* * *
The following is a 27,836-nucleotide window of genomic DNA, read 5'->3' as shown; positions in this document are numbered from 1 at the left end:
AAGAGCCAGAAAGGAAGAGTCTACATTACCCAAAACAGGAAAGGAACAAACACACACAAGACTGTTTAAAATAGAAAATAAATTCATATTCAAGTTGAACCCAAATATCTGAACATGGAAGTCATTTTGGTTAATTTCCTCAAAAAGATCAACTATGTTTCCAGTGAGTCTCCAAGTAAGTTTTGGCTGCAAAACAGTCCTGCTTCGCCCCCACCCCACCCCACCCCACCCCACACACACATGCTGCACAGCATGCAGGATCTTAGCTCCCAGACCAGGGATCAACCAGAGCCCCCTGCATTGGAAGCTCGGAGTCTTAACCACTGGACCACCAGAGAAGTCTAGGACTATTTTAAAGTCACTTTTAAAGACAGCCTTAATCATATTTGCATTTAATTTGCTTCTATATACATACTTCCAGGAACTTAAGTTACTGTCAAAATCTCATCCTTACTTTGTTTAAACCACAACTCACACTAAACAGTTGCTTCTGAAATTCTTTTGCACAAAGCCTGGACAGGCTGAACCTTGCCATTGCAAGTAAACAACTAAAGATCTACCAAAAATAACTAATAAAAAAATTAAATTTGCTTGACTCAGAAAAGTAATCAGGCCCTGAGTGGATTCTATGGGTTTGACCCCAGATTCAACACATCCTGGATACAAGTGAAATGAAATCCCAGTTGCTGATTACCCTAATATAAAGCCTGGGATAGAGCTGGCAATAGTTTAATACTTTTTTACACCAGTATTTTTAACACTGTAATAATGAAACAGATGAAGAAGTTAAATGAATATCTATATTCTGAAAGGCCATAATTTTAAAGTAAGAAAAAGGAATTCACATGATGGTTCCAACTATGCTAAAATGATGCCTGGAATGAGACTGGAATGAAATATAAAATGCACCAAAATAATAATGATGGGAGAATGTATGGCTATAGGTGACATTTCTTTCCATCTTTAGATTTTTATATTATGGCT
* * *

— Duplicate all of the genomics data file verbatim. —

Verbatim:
The following is a 27,836-nucleotide window of genomic DNA, read 5'->3' as shown; positions in this document are numbered from 1 at the left end:
AAGAGCCAGAAAGGAAGAGTCTACATTACCCAAAACAGGAAAGGAACAAACACACACAAGACTGTTTAAAATAGAAAATAAATTCATATTCAAGTTGAACCCAAATATCTGAACATGGAAGTCATTTTGGTTAATTTCCTCAAAAAGATCAACTATGTTTCCAGTGAGTCTCCAAGTAAGTTTTGGCTGCAAAACAGTCCTGCTTCGCCCCCACCCCACCCCACCCCACCCCACACACACATGCTGCACAGCATGCAGGATCTTAGCTCCCAGACCAGGGATCAACCAGAGCCCCCTGCATTGGAAGCTCGGAGTCTTAACCACTGGACCACCAGAGAAGTCTAGGACTATTTTAAAGTCACTTTTAAAGACAGCCTTAATCATATTTGCATTTAATTTGCTTCTATATACATACTTCCAGGAACTTAAGTTACTGTCAAAATCTCATCCTTACTTTGTTTAAACCACAACTCACACTAAACAGTTGCTTCTGAAATTCTTTTGCACAAAGCCTGGACAGGCTGAACCTTGCCATTGCAAGTAAACAACTAAAGATCTACCAAAAATAACTAATAAAAAAATTAAATTTGCTTGACTCAGAAAAGTAATCAGGCCCTGAGTGGATTCTATGGGTTTGACCCCAGATTCAACACATCCTGGATACAAGTGAAATGAAATCCCAGTTGCTGATTACCCTAATATAAAGCCTGGGATAGAGCTGGCAATAGTTTAATACTTTTTTACACCAGTATTTTTAACACTGTAATAATGAAACAGATGAAGAAGTTAAATGAATATCTATATTCTGAAAGGCCATAATTTTAAAGTAAGAAAAAGGAATTCACATGATGGTTCCAACTATGCTAAAATGATGCCTGGAATGAGACTGGAATGAAATATAAAATGCACCAAAATAATAATGATGGGAGAATGTATGGCTATAGGTGACATTTCTTTCCATCTTTAGATTTTTATATTATGGCT